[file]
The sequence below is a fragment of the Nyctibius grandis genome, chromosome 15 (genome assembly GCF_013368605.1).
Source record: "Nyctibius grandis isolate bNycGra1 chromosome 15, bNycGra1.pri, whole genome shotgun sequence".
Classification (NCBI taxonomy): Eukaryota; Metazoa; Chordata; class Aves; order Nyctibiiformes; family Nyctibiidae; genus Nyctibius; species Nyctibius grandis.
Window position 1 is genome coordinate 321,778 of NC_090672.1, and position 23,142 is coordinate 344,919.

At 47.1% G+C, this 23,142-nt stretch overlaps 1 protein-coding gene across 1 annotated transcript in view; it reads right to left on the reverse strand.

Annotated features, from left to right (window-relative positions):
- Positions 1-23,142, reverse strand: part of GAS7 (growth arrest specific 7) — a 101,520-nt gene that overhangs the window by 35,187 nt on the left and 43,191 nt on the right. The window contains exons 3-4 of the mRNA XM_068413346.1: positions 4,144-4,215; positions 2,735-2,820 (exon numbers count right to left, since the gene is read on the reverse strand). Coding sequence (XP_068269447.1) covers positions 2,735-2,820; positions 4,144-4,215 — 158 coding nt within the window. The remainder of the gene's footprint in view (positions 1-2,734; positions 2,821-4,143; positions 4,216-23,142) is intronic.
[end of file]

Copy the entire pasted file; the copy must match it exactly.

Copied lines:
The sequence below is a fragment of the Nyctibius grandis genome, chromosome 15 (genome assembly GCF_013368605.1).
Source record: "Nyctibius grandis isolate bNycGra1 chromosome 15, bNycGra1.pri, whole genome shotgun sequence".
Classification (NCBI taxonomy): Eukaryota; Metazoa; Chordata; class Aves; order Nyctibiiformes; family Nyctibiidae; genus Nyctibius; species Nyctibius grandis.
Window position 1 is genome coordinate 321,778 of NC_090672.1, and position 23,142 is coordinate 344,919.

At 47.1% G+C, this 23,142-nt stretch overlaps 1 protein-coding gene across 1 annotated transcript in view; it reads right to left on the reverse strand.

Annotated features, from left to right (window-relative positions):
- Positions 1-23,142, reverse strand: part of GAS7 (growth arrest specific 7) — a 101,520-nt gene that overhangs the window by 35,187 nt on the left and 43,191 nt on the right. The window contains exons 3-4 of the mRNA XM_068413346.1: positions 4,144-4,215; positions 2,735-2,820 (exon numbers count right to left, since the gene is read on the reverse strand). Coding sequence (XP_068269447.1) covers positions 2,735-2,820; positions 4,144-4,215 — 158 coding nt within the window. The remainder of the gene's footprint in view (positions 1-2,734; positions 2,821-4,143; positions 4,216-23,142) is intronic.